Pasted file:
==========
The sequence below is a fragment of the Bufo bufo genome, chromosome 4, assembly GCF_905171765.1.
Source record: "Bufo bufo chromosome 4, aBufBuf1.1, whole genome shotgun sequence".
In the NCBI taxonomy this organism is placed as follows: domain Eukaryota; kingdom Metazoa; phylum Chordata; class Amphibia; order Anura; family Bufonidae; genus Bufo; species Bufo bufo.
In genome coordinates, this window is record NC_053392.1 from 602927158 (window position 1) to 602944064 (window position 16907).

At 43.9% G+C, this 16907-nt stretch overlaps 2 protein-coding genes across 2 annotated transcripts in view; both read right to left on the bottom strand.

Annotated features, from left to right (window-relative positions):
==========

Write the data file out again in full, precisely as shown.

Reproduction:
The sequence below is a fragment of the Bufo bufo genome, chromosome 4, assembly GCF_905171765.1.
Source record: "Bufo bufo chromosome 4, aBufBuf1.1, whole genome shotgun sequence".
In the NCBI taxonomy this organism is placed as follows: domain Eukaryota; kingdom Metazoa; phylum Chordata; class Amphibia; order Anura; family Bufonidae; genus Bufo; species Bufo bufo.
In genome coordinates, this window is record NC_053392.1 from 602927158 (window position 1) to 602944064 (window position 16907).

At 43.9% G+C, this 16907-nt stretch overlaps 2 protein-coding genes across 2 annotated transcripts in view; both read right to left on the bottom strand.

Annotated features, from left to right (window-relative positions):